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Dollar rebounds. Thanks, Greece!

May 9, 2011: 1:11 PM ET
dollar, euro, currencies

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NEW YORK (CNNMoney) -- Is the dollar about to move up in weight class?

Only two weeks ago, I wrote a column with the following headline: "The dollar: 98-pound weakling of currencies." At the time, the greenback was trading at about $1.46 versus the euro. By the middle of last week, the euro climbed as high as $1.49 -- only about 7% below its all-time high against the dollar.

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The European debt crisis
An interactive map of European Union countries by debt load. More

But in the past few days, the dollar has made a stunning comeback. It's looked more like Manny Pacquaio on Saturday night than "Sugar" Shane Mosely. To mix sports metaphors, it's come blazing out of nowhere much like Animal Kingdom did in the Kentucky Derby.

The euro is now trading at just under $1.43. That's a remarkable move down in a brief period of time. Why has this happened? And what's it mean?

Before you get too excited about some newfound dollar "strength," it looks as if the recent craziness in the currency markets has more to do with the bumbling and stumbling over in Europe as opposed to optimism about the United States.

The dollar rally began in earnest last Thursday after the European Central Bank decided to leave interest rates unchanged.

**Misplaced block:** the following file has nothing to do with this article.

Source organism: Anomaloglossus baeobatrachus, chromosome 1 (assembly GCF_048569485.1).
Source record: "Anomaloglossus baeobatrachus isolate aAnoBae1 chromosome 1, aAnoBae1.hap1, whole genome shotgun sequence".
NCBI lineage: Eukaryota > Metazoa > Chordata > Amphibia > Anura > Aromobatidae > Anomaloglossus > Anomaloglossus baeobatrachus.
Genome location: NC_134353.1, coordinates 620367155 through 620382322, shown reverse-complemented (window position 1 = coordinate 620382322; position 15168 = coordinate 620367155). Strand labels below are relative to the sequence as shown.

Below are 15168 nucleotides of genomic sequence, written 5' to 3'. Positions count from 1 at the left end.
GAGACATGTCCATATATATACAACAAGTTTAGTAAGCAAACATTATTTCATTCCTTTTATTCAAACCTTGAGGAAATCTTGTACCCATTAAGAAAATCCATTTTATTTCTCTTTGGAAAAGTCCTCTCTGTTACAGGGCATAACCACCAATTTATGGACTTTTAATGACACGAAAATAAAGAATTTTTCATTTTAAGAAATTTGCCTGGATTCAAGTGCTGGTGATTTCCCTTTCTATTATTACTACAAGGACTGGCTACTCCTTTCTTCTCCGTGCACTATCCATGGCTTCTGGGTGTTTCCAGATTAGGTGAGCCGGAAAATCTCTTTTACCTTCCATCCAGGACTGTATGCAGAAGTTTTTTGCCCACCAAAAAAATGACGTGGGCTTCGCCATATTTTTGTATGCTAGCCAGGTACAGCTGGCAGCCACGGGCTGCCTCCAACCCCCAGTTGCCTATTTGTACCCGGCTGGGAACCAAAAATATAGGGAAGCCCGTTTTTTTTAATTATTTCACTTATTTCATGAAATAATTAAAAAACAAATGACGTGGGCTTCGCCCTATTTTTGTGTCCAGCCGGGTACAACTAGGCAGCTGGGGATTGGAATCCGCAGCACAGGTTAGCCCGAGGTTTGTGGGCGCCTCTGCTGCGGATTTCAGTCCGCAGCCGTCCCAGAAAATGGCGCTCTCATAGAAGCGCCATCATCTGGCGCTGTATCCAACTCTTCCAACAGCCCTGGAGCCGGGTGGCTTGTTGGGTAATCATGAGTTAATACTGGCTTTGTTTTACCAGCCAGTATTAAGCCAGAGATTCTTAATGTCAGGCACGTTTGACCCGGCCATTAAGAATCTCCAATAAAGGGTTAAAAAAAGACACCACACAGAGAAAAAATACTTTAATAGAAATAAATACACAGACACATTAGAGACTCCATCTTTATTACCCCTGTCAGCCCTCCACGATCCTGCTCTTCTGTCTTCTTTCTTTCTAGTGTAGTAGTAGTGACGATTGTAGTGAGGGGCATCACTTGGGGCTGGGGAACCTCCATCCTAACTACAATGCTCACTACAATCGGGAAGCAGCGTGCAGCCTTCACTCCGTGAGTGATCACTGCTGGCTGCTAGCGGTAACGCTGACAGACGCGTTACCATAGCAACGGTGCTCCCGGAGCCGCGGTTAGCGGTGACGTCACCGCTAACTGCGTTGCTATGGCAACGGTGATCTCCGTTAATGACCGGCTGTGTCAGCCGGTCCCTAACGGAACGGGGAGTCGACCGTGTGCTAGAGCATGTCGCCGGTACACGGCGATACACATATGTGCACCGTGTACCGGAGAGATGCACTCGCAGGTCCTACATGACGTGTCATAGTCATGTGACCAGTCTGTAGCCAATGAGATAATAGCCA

What's more, ECB president Jean-Claude Trichet sounded less worried about inflation than he did back in April -- when the ECB boosted interest rates for the first time in nearly three years. (That led me to joke over on Twitter that Trichet supports a strong dollar policy even if his central bank counterpart Ben Bernanke at the Fed does not.)

The dollar rebound picked up steam Friday after German magazine Der Spiegel published a story that suggested Greece was considering leaving the eurozone.

'Flash crash' worries go global

Although officials from Greece and the EU were quick to pooh-pooh the reports, traders clearly started salivating about the return of the drachma and a possible disbanding of the euro.

As if that wasn't enough, Standard & Poor's downgraded Greece's sovereign debt Monday morning. Greek bonds, already in junk status, were pushed further into "Sanford and Son" territory as S&P lowered its long-term rating on Greece to "B" and its short-term rating to a lowly "C."

Whew.

"It's amazing how fast things are changing in currencies," said Andrew Busch, global currency and public policy strategist with BMO Capital Markets in Chicago.

Busch said that just a few days ago, many thought the euro would soon crack $1.50. But now he thinks the euro probably has a better chance of slipping below $1.40 than climbing back toward $1.50.

Rob Stein, senior portfolio manager with Astor Asset Management in Chicago, agreed. He said the dollar could gain at least another 5% within the next six to nine months.